Almost every student subscribed to The New York Times has had at least one brief stint as an herbivore. One day you try General Gau’s tofu, and suddenly, you find yourself saying things like “living in touch with my values” and “exploring ethical veganism.” Every Meatless Monday is an ego boost and seasoned wedges are vegetarian — what’s not to love? Still, vegetarianism isn’t suitable for everyone and can often be unsustainable among busy schedules and limited food options. While vegetarians spend on average $750 less per year on food, they pay the price of inconvenience and often less appetizing options. One study shows that over 84 percent of vegetarians return to eating meat, and another survey found that one third of vegetarians morph into carnivores while under the influence of alcohol.
Why? Simply put, tofu will never be a rotisserie chicken. Folks find themselves preaching sustainability and also craving a turducken, and thus begins the hunt for a happy medium that satisfies both.
The American relationship with meat is both complicated and oversimplified. Food, particularly meat, has a long history in American culture and media. It’s paired with sports, special occasions and family traditions to be a big part of the ‘Merican experience. While the United States is the second largest consumer of meat in the world, it is rare that the average U.S. citizen will see where their barbecue actually comes from. While we may worship the product, we often do not respect and appreciate the animals that allow for its availability.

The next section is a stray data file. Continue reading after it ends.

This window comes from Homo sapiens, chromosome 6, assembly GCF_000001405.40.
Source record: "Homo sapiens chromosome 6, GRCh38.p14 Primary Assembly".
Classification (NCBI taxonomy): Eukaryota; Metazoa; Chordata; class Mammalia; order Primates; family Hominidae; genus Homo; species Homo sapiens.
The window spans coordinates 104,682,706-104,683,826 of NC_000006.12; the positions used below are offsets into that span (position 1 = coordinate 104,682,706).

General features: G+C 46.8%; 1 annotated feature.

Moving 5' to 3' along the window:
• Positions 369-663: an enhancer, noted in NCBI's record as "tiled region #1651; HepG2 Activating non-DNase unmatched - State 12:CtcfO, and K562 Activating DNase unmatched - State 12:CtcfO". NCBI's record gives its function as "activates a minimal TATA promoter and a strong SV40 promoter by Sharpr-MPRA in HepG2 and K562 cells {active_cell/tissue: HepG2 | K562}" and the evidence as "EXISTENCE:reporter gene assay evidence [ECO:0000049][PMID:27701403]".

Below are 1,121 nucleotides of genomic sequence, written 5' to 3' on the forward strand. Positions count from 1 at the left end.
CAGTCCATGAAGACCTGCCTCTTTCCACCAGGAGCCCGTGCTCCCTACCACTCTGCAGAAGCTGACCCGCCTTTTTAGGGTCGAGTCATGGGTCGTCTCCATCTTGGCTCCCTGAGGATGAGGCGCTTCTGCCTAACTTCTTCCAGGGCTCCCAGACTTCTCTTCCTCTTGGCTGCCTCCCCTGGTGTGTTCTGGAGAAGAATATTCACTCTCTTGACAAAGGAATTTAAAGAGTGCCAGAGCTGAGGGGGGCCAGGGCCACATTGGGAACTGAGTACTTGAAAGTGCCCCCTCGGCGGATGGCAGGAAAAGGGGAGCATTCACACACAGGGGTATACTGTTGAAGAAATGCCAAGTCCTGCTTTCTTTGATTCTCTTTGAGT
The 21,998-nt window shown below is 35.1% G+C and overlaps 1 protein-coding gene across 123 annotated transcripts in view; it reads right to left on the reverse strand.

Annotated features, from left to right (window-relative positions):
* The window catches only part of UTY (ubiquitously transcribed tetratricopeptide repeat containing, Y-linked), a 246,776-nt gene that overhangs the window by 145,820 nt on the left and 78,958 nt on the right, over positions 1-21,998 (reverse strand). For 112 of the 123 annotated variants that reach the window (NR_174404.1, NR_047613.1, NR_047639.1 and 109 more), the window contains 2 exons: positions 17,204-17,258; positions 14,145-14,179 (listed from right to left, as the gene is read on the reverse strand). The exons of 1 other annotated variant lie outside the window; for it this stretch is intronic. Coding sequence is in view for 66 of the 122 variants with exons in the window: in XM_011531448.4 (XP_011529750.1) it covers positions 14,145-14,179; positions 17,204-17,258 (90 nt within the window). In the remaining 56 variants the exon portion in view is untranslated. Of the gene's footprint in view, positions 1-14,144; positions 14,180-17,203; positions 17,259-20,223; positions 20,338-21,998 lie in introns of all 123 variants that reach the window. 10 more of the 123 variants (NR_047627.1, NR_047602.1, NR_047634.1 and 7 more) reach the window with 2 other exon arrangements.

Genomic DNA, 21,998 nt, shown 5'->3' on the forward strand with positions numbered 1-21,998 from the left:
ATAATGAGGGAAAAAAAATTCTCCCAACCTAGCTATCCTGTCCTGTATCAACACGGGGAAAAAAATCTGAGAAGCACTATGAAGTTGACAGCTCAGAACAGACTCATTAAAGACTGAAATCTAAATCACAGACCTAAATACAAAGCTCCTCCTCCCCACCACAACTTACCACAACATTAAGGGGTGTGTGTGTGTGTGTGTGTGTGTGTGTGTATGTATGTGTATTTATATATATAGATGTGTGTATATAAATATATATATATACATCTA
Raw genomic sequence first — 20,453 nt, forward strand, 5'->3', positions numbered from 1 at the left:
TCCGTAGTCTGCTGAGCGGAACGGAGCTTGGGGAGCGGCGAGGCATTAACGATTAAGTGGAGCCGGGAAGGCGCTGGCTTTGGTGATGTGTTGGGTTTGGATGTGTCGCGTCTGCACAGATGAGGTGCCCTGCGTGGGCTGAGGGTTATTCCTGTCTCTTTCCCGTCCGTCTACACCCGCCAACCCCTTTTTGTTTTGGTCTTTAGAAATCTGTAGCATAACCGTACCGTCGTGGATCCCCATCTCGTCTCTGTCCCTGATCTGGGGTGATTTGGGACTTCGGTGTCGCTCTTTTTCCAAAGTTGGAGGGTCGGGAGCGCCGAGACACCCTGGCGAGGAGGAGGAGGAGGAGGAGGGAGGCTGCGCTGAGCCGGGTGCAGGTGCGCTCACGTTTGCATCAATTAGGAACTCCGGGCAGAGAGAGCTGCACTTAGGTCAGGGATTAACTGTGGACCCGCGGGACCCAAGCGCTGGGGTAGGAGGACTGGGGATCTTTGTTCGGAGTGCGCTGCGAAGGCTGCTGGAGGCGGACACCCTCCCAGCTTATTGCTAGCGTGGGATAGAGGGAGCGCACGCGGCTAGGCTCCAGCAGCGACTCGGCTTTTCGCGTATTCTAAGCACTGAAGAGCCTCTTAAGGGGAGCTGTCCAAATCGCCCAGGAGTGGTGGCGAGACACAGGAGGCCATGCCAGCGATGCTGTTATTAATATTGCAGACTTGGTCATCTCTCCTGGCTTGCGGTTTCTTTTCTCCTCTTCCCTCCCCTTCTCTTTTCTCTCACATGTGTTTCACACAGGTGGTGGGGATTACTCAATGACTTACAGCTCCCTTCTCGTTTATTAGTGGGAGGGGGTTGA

The majority of households have pets in the United States, but at the same time, we lag far behind the United Kingdom in terms of protection laws for farm animals. Most people can agree that there’s nothing that makes you question whether you’re going to hell quite like accidentally stepping on your dog’s paw. This kind of treatment often prompts vegan/vegetarian activists to accuse pet parents of hypocrisy — how can we so easily dote on our pets but support commercial farming? Many take issue with this stance because eating meat is not inherently evil or wrong. You can respect animals and still use them for consumption. You can be grateful for what they give you without allowing them to curl up at the foot of your bed.
Part of that respect comes in awareness. When meat makes it to your plate, it has been washed, trimmed and disinfected. There is no trace of slaughter or mistreatment and nothing that would indicate that both animals and workers might have been exploited in its production. In viewing our meat aesthetically, we see it only through a consumer’s lens. Factory farming is about creating the most of the tastiest product, and treatment of animals often gets lost in translation.
Humans don’t just have sharp teeth for kale. Meat consumption is normal and natural, but it’s tricky to balance with sustainability. To be a conscientious carnivore you can look into local farmers’ markets and essentially recreate the chicken sketch from the pilot episode of “Portlandia.” All of these options are, you guessed it, very expensive! What a shock! So you, eco-friendly reader, might find yourself backed into the same rabbit-food corner that encouraged you to seek moral hamburgers in the first place. Isn’t caring about the earth fun?